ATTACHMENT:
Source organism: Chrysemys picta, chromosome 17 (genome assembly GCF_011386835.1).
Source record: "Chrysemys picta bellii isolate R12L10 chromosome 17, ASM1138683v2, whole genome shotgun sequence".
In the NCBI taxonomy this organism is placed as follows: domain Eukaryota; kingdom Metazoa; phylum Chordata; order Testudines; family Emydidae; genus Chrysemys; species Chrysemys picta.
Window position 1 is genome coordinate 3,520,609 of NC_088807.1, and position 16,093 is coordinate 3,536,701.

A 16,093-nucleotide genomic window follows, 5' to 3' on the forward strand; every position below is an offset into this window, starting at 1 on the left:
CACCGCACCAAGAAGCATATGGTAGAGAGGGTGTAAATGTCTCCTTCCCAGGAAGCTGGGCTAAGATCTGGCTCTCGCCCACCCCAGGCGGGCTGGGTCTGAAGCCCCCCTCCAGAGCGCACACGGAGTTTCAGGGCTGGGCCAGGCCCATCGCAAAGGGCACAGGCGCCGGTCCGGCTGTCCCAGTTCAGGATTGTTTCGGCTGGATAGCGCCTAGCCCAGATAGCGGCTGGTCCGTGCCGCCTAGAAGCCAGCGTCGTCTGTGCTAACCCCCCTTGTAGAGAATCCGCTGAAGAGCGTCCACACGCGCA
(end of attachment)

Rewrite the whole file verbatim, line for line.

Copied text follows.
Source organism: Chrysemys picta, chromosome 17 (genome assembly GCF_011386835.1).
Source record: "Chrysemys picta bellii isolate R12L10 chromosome 17, ASM1138683v2, whole genome shotgun sequence".
In the NCBI taxonomy this organism is placed as follows: domain Eukaryota; kingdom Metazoa; phylum Chordata; order Testudines; family Emydidae; genus Chrysemys; species Chrysemys picta.
Window position 1 is genome coordinate 3,520,609 of NC_088807.1, and position 16,093 is coordinate 3,536,701.

A 16,093-nucleotide genomic window follows, 5' to 3' on the forward strand; every position below is an offset into this window, starting at 1 on the left:
CACCGCACCAAGAAGCATATGGTAGAGAGGGTGTAAATGTCTCCTTCCCAGGAAGCTGGGCTAAGATCTGGCTCTCGCCCACCCCAGGCGGGCTGGGTCTGAAGCCCCCCTCCAGAGCGCACACGGAGTTTCAGGGCTGGGCCAGGCCCATCGCAAAGGGCACAGGCGCCGGTCCGGCTGTCCCAGTTCAGGATTGTTTCGGCTGGATAGCGCCTAGCCCAGATAGCGGCTGGTCCGTGCCGCCTAGAAGCCAGCGTCGTCTGTGCTAACCCCCCTTGTAGAGAATCCGCTGAAGAGCGTCCACACGCGCA